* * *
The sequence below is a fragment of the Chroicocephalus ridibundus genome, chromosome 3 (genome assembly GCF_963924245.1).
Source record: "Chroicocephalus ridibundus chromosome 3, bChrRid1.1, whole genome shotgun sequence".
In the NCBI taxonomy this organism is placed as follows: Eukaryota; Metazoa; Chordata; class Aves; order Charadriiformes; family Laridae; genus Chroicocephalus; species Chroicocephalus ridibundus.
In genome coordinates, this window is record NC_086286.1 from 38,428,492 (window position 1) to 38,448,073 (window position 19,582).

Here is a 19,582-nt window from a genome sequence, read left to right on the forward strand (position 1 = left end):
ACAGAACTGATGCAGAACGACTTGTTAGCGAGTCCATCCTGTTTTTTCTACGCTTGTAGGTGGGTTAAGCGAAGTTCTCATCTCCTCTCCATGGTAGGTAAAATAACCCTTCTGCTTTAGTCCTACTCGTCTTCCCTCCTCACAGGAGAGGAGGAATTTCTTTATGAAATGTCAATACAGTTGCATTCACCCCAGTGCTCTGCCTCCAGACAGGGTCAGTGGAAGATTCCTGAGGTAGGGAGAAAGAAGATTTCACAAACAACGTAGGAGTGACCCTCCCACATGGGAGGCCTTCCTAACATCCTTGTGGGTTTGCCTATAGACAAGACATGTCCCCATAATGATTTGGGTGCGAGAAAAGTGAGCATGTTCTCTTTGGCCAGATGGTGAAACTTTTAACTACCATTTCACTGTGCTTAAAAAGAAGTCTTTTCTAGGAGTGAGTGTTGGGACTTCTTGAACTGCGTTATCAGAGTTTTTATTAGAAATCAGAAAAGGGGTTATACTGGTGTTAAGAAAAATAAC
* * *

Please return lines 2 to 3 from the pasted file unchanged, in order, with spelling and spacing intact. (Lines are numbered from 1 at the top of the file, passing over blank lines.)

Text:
Source record: "Chroicocephalus ridibundus chromosome 3, bChrRid1.1, whole genome shotgun sequence".
In the NCBI taxonomy this organism is placed as follows: Eukaryota; Metazoa; Chordata; class Aves; order Charadriiformes; family Laridae; genus Chroicocephalus; species Chroicocephalus ridibundus.